If you solve the first nine problems, you are left with this one: The wireless meshed network must intercommunicate with all the existing legacy systems out there. The interconnections need to be efficient and economically practical. The meshed network can’t require the legacy systems to be extensively modified. Several unexpected problems have come up. For example, TCP/IP was originally designed to run over lossy, highly variable delay networks and still deliver reasonable performance. The biggest problem for most users of TCP/IP, however, turned out to be that it was not efficient under the load of multiple users. The design was changed to make it efficient under load [see “Congestion Avoidance and Control,” by V. Jacobson, Procedures, SIGCOMM, Stanford, CA, Vol. 18, No. 4, August 1988]. Now it doesn’t work well over lossy networks with highly variable delays. There are two avenues of attack for these types of problems, and both should be followed through in parallel:
Several other systems integration opportunities, ripe for solutions, present themselves. For example, voice over IP (VoIP) over WLAN and integration of this feature transparently into the existing cellular systems is a problem within reach of a solution. Integration of WLAN systems into existing operators’ service portfolios is also a difficult problem that is spawning its own industry [for example, Mobility Network Systems’ current product offerings: www.mobilitynetworks.com; and competitors’ offerings: www.nokia.com, www.cicso.com, www.transat-tech.com, www.adjungonet.com, www.tatara.com, etc.], whose designs are rapidly becoming standardized [for example, Third Generation Partnership Project (3GPP) efforts in such groups as SA1 and SA2: www.3GPP.org; and work in the Wireless LAN Taskforce of the General System Mobile Association (GSMA) www.gsma.org ].
The wireless data industry has many challenges ahead. Advances in other fields are beginning to provide the necessary foundations for overcoming them in the next few years. The problems presented by unlicensed wireless data are some of the most challenging in the field.
Networking speeds available in the consumer space have continued to increase over the years, as shown in Table 1, which extrapolates this trend into the future at the same rate and shows a doubling period of just over 18 months. There is no reason to expect this to change in the near future. Development of standards to support the data rates in Figure 2 is under way today—i.e., the 802.11a, b, g, and 60-GHz proposals [refer to IEEE task groups and proposals, www.ieee.org].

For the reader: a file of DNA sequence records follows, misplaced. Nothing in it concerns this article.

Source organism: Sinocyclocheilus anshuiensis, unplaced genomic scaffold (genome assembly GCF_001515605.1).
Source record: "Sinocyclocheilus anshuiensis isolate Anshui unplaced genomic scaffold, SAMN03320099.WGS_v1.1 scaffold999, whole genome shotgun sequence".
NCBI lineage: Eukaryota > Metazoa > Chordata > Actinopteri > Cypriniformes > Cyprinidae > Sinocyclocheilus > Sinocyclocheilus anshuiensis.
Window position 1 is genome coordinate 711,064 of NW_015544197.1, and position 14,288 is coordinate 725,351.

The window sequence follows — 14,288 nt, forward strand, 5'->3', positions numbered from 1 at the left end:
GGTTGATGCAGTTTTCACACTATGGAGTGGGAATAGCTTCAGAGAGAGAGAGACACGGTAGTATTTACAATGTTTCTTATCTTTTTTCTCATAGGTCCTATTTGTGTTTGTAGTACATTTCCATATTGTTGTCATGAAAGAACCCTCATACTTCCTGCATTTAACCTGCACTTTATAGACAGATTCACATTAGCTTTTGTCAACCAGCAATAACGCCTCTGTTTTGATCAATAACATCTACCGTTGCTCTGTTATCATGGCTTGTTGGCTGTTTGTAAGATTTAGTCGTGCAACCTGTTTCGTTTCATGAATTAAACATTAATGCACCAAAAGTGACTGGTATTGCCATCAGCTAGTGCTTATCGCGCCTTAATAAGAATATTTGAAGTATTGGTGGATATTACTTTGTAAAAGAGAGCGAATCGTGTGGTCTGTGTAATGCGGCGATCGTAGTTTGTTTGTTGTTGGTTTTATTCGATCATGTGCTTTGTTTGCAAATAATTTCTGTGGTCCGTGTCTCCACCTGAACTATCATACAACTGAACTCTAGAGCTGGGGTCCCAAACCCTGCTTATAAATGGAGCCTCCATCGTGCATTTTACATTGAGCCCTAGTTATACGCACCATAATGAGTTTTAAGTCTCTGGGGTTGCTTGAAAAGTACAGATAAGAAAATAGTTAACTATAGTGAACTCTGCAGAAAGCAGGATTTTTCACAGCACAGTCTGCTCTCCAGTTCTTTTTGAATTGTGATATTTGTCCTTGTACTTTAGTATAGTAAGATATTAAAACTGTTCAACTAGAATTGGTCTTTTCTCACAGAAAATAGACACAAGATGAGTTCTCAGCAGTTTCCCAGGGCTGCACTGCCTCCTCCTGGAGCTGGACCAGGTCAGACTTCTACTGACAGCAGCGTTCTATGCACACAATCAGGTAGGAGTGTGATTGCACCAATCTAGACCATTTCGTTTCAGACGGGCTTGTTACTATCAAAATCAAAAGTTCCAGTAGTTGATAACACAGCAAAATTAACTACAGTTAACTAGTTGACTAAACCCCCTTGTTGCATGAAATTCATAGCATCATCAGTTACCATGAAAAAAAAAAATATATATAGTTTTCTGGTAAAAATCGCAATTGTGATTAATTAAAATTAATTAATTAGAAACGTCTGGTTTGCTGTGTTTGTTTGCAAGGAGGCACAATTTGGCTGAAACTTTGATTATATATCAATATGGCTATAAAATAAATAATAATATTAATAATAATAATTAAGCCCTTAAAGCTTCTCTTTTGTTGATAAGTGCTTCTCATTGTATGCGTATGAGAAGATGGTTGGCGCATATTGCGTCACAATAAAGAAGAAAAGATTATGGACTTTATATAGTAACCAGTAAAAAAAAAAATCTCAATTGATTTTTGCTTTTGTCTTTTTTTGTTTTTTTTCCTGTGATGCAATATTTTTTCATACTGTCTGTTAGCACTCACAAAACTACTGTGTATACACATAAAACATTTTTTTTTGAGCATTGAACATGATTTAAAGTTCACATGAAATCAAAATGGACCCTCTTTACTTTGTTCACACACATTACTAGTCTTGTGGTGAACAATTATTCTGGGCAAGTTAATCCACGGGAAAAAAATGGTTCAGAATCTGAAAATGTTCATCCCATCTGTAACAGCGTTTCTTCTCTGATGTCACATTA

So where are we today? Figure 3 is a chart that plots various technologies against their distribution in the general population [see “Crossing the Chasm,” by Geoffrey Moore, HarperBusiness, revised edition, August 20, 2002]. The gap between early adopters and early majority is the defining moment for a particular technology. If the market penetration crosses the gap, it becomes a ubiquitous technology; if it doesn’t cross, it becomes just a fad and slowly fades away. WLAN is poised to leap across that gap.
During the next two decades, wide-area mesh networks will face this same obstacle. If the problems described here are solved, this technology will also be capable of crossing the gap and becoming a ubiquitous technology. Q
MICHAEL RITTER is chief technology officer at Mobility Networks. Prior to that, he was CTO at Metricom, where he was responsible for architecting and developing a wireless network and infrastructure for the nationwide Ricochet Wireless Internet Service. Ritter also was manager of open systems development at Apple Computer, where he was responsible for MacTCP. Earlier, he was a manager at Sun Microsystems. He has held consulting and research positions at Lockheed Space and Missiles Company, Stanford University, Lawrence Livermore Laboratories, and was a visiting staff member at Los Alamos National Laboratories. Ritter holds a bachelor’s degree in physics from Stanford and an MS, MA, and Ph.D. in physics from Yale. He is a member of IEEE and ACM. E-mail: email@example.com.
The author would like to thank Mike Pettus, Francie Miller, Stan Potts, Judy Lindo, and Robert Friday for contributions to this article.
Originally published in Queue vol. 1, no. 3—